He also warned of health crises due to the fact that 60 percent of the children throughout Yemen are not being vaccinated, and therefore diseases such as measles, cholera and diphtheria, which can be deadly for children and are exacerbated by malnutrition, are rife.

Cholera has killed at least 2,000 people alone, and a recent report by Save the Children estimates that up to 85,000 children under the age of 5 have starved to death already.

The total death toll from the conflict is estimated to be up 60,000 people, though estimates are poor as the coalition has prevented monitors and journalists entering the country.

History Will Pass Harsh Judgement

Where has the ‘international community’ been throughout all this? The UK and US have been largely supportive of the Saudi-led coalition which it sees as upholding the the rule of law and supporting the legitimate government of Yemen.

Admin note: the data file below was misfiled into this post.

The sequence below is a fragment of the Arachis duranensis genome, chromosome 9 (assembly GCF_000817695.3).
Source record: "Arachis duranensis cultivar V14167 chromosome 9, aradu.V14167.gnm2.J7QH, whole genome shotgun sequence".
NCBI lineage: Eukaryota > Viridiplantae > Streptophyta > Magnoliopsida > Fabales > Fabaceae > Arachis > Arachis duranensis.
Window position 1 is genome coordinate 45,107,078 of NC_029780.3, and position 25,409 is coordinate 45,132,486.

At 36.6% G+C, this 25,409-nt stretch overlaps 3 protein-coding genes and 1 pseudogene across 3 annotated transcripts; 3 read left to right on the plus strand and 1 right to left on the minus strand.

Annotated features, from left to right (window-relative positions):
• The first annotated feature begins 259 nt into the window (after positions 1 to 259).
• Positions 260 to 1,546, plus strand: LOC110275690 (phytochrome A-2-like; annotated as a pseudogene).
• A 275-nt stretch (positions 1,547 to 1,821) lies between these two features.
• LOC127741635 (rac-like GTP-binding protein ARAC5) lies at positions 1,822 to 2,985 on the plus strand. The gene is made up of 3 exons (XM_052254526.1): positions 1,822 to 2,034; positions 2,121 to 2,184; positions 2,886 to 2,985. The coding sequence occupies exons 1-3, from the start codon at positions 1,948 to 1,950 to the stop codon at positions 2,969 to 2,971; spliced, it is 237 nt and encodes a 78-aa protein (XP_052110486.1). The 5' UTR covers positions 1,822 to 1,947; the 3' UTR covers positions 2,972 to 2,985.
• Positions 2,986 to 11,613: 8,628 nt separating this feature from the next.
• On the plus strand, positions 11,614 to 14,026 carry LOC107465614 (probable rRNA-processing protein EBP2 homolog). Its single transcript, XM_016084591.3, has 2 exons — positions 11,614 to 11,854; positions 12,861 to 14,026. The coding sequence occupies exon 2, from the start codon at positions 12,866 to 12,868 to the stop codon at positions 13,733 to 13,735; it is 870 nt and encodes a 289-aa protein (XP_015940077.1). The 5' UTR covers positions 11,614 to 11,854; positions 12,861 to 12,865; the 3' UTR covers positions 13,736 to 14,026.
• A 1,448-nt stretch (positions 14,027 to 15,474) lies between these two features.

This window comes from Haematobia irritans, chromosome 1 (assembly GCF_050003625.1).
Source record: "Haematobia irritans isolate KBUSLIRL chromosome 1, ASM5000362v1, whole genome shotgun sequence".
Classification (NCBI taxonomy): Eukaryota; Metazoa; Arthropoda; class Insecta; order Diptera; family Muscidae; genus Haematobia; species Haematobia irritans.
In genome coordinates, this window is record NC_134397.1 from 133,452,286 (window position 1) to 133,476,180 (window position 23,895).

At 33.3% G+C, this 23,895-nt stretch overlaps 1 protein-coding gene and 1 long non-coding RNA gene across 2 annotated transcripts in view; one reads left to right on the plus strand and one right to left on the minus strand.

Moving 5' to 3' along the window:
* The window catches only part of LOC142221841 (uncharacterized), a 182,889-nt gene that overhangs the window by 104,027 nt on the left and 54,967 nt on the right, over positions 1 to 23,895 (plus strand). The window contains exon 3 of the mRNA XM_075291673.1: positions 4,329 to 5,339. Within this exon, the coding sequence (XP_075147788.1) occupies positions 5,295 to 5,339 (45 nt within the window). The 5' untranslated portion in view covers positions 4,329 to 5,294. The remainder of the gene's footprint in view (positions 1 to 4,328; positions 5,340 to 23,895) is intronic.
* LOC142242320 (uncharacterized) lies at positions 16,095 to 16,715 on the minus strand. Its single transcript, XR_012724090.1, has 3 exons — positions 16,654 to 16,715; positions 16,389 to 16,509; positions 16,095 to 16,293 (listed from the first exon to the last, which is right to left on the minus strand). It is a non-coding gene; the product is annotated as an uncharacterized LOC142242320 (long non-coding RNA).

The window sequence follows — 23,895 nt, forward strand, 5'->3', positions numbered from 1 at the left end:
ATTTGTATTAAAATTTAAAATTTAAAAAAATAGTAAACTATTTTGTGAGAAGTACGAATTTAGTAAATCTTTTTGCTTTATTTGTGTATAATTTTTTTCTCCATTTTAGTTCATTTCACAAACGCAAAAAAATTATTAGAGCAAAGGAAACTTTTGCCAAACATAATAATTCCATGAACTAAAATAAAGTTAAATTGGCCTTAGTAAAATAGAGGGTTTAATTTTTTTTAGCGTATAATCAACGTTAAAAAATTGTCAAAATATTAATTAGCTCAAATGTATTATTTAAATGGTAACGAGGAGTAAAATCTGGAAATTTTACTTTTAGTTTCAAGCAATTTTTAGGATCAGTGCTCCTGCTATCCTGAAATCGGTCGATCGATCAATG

The UK has licensed £4.7 billion worth of arms to Saudi Arabia since the campaign began, this is dwarfed by the US which has provided over $21 billion worth. Moreover, the UK along with the US has provided the regime with logistical, intelligence and other support to maintain the blockade of Yemen.

Germany has ceased arms sales to the Kingdom since journalist Jamal Khashoggi’s brutal killing in Turkey at the alleged hands of the Saudi state; and more recently, Denmark, the Netherlands and Finland have followed.

However, the vast majority of weapons being used in Yemen are American and British made, including cluster munitions which are illegal under international law.